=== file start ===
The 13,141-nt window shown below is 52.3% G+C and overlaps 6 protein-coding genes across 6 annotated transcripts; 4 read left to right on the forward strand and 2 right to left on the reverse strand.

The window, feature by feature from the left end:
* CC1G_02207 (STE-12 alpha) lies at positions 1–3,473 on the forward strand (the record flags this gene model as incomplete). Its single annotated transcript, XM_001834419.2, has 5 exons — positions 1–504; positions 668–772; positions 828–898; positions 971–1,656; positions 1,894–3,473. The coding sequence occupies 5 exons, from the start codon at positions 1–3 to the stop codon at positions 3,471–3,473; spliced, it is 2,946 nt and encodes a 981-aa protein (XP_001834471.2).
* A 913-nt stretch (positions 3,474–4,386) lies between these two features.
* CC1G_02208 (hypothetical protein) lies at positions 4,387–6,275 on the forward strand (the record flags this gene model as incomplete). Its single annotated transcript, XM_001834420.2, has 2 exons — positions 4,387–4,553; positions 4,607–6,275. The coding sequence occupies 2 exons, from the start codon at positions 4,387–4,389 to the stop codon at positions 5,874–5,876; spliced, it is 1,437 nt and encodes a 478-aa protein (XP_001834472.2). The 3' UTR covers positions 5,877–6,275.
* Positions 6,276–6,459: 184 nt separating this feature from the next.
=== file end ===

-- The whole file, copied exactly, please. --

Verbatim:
The 13,141-nt window shown below is 52.3% G+C and overlaps 6 protein-coding genes across 6 annotated transcripts; 4 read left to right on the forward strand and 2 right to left on the reverse strand.

The window, feature by feature from the left end:
* CC1G_02207 (STE-12 alpha) lies at positions 1–3,473 on the forward strand (the record flags this gene model as incomplete). Its single annotated transcript, XM_001834419.2, has 5 exons — positions 1–504; positions 668–772; positions 828–898; positions 971–1,656; positions 1,894–3,473. The coding sequence occupies 5 exons, from the start codon at positions 1–3 to the stop codon at positions 3,471–3,473; spliced, it is 2,946 nt and encodes a 981-aa protein (XP_001834471.2).
* A 913-nt stretch (positions 3,474–4,386) lies between these two features.
* CC1G_02208 (hypothetical protein) lies at positions 4,387–6,275 on the forward strand (the record flags this gene model as incomplete). Its single annotated transcript, XM_001834420.2, has 2 exons — positions 4,387–4,553; positions 4,607–6,275. The coding sequence occupies 2 exons, from the start codon at positions 4,387–4,389 to the stop codon at positions 5,874–5,876; spliced, it is 1,437 nt and encodes a 478-aa protein (XP_001834472.2). The 3' UTR covers positions 5,877–6,275.
* Positions 6,276–6,459: 184 nt separating this feature from the next.